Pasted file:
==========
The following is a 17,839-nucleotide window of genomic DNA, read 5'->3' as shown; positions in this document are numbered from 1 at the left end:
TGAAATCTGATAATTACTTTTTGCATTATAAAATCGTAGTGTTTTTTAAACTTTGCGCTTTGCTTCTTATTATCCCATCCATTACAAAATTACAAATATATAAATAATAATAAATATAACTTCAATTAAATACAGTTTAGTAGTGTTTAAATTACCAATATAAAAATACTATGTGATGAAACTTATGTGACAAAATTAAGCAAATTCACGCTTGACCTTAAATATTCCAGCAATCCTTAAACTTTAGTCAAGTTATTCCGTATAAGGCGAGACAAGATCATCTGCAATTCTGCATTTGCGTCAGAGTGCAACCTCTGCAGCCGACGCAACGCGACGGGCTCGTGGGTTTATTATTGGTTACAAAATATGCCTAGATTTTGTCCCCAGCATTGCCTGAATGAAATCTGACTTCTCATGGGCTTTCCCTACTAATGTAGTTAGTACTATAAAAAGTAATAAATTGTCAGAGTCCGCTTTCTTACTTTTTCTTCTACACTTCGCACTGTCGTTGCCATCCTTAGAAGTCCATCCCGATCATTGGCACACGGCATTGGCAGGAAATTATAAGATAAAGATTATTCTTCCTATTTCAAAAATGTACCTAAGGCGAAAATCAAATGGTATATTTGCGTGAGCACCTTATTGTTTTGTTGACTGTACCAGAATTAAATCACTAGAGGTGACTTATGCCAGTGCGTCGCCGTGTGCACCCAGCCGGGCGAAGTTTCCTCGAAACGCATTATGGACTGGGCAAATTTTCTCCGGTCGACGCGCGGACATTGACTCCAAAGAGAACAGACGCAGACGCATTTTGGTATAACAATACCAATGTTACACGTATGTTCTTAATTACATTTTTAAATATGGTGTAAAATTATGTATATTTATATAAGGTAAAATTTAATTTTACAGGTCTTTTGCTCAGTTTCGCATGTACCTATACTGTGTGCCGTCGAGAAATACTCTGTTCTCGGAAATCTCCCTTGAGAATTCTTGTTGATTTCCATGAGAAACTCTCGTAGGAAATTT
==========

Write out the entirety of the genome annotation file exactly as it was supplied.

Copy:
The following is a 17,839-nucleotide window of genomic DNA, read 5'->3' as shown; positions in this document are numbered from 1 at the left end:
TGAAATCTGATAATTACTTTTTGCATTATAAAATCGTAGTGTTTTTTAAACTTTGCGCTTTGCTTCTTATTATCCCATCCATTACAAAATTACAAATATATAAATAATAATAAATATAACTTCAATTAAATACAGTTTAGTAGTGTTTAAATTACCAATATAAAAATACTATGTGATGAAACTTATGTGACAAAATTAAGCAAATTCACGCTTGACCTTAAATATTCCAGCAATCCTTAAACTTTAGTCAAGTTATTCCGTATAAGGCGAGACAAGATCATCTGCAATTCTGCATTTGCGTCAGAGTGCAACCTCTGCAGCCGACGCAACGCGACGGGCTCGTGGGTTTATTATTGGTTACAAAATATGCCTAGATTTTGTCCCCAGCATTGCCTGAATGAAATCTGACTTCTCATGGGCTTTCCCTACTAATGTAGTTAGTACTATAAAAAGTAATAAATTGTCAGAGTCCGCTTTCTTACTTTTTCTTCTACACTTCGCACTGTCGTTGCCATCCTTAGAAGTCCATCCCGATCATTGGCACACGGCATTGGCAGGAAATTATAAGATAAAGATTATTCTTCCTATTTCAAAAATGTACCTAAGGCGAAAATCAAATGGTATATTTGCGTGAGCACCTTATTGTTTTGTTGACTGTACCAGAATTAAATCACTAGAGGTGACTTATGCCAGTGCGTCGCCGTGTGCACCCAGCCGGGCGAAGTTTCCTCGAAACGCATTATGGACTGGGCAAATTTTCTCCGGTCGACGCGCGGACATTGACTCCAAAGAGAACAGACGCAGACGCATTTTGGTATAACAATACCAATGTTACACGTATGTTCTTAATTACATTTTTAAATATGGTGTAAAATTATGTATATTTATATAAGGTAAAATTTAATTTTACAGGTCTTTTGCTCAGTTTCGCATGTACCTATACTGTGTGCCGTCGAGAAATACTCTGTTCTCGGAAATCTCCCTTGAGAATTCTTGTTGATTTCCATGAGAAACTCTCGTAGGAAATTT